Should I hurry up and get a mortgage while I still have a 'good' job?
June 2, 2010 6:15 PM   Subscribe

Should I try to get a mortgage and buy a house before I leave my corporate-type job for a low and unreliably-paying creative one? Or is it possible I'll be able to do those things afterwards?

Hi all. I'd love some advice for my specific situation. The backstory: I'm employed in the media and make $53k a year, in New York City. I have just inked a deal to write my first book. I'm super excited--it's a lifelong dream come true. The advance isn't huge: since it's paid out in two parts (half on signing and half on delivery of a finished book, one year later), it will amount to more or less a graduate student stipend a year, for two years.

I'm unhappy in my current job, and I want to put everything I can into this book; I am itching to give my two weeks' notice. I'm looking at this as an opportunity to leave New York and move to a not-too-far-away city that I've always liked and long thought about moving to, where I can live much more cheaply: the advance and the additional money I can make freelancing will be enough to support me there. Ideally, in a place like that with a reasonable cost of living, I could make writing into a sustainable job for me over the long term.

Now: one reason why I've fantasized about leaving NYC for such a long time is my desire to own property, something that never felt possible for me here at my income level. I'm trying to figure out whether I can buy property in the place where I'm moving to--and whether I need to do it before I quit my respectable, regular-paycheck-having job.

I spoke to a mortgage lender a few weeks ago and was pre-approved for a loan of up to $240k (I have good credit). I was also told that if I buy a building with several units in it, I can count 75% of the rent on units with leases in place as my income, which might raise the figure they'd be willing to lend. Obviously, this loan amount is based on my current salary.

I've crunched some numbers and realized that there are a few buildings in places I'd actually want to live that have three units, where the rent coming in from two of the units is enough to pay all or close to all of the mortgage--leaving me with very cheap rent if I live in the third unit, even after figuring in taxes and insurance.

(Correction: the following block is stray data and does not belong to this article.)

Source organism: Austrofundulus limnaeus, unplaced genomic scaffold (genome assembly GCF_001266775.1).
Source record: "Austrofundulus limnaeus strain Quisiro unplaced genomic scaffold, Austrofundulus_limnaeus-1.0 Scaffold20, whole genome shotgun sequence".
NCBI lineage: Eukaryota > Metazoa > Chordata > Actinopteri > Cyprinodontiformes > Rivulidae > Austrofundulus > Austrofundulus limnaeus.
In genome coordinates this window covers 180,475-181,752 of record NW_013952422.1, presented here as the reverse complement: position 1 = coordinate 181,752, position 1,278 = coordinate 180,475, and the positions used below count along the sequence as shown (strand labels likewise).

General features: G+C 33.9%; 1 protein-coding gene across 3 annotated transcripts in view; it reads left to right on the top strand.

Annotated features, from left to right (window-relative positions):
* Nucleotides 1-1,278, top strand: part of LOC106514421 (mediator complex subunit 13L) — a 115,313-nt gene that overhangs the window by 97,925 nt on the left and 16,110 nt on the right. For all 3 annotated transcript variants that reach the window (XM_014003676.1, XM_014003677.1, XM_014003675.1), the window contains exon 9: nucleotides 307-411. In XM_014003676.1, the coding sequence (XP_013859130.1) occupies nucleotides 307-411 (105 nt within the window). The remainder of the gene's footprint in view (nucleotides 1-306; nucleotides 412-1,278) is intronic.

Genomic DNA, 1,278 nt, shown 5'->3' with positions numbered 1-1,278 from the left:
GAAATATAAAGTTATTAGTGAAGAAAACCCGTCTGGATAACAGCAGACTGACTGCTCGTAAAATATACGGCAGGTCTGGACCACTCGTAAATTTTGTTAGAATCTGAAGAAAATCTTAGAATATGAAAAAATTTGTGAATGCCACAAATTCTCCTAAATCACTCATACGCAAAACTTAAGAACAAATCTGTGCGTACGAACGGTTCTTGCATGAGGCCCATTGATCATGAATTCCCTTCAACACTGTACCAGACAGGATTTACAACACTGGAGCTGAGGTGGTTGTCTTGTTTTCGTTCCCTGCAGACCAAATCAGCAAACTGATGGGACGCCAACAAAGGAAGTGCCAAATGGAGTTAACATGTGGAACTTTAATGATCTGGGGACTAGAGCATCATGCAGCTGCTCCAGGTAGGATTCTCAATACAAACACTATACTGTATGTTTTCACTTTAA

Assuming I can find a building I like where the rent coming in and the mortgage going out feel sustainable to me (even on my soon-to-be measly budget), do I need to delay giving notice and stay in this job for long enough to get a loan, make an offer, and close on a place? How long is that likely to take? Is there any way I'd be able to be approved for a loan after I quit this job? If my parents were willing to co-sign or otherwise help me out obtaining a mortgage, is that an option? Trying to buy a house right this second feels a little rash, but I've long been thinking, 'If my career takes the path that I want it to, I might never be an attractive loan prospect again. Given that I've always wanted to own property, maybe I need to make it happen NOW.'

Other possibly pertinent information: Between savings and other assets, I can come up with about $90-100k in cash. Enough for a good down payment and a bit of a cushion, but not enough to outright buy a place where I'm looking. Also, I am fortunate not to have any debt.

Thoughts? Advice? Warnings? Out-of-the-box ideas?
posted by anonymous to Home & Garden (15 answers total) 1 user marked this as a favorite
Your pre-approval was based on your income. If you quit your job, you will no longer qualify for that mortgage. Even if you don't quit your job, you may have to justify to your lender how you will be working in NYC and having a primary residence X miles away.

That said, I am in the process of buying a house right now even though the company I work for is almost guaranteed to go belly-up soon. I did not apply for the max amount I was pre-approved for, rather I sought the smallest loan possible. If I get the house, my mortgage payments will be significantly less than the rent I am currently paying. That way losing the day-job won't hurt quite so much, and I already have a good bit of equity in the house.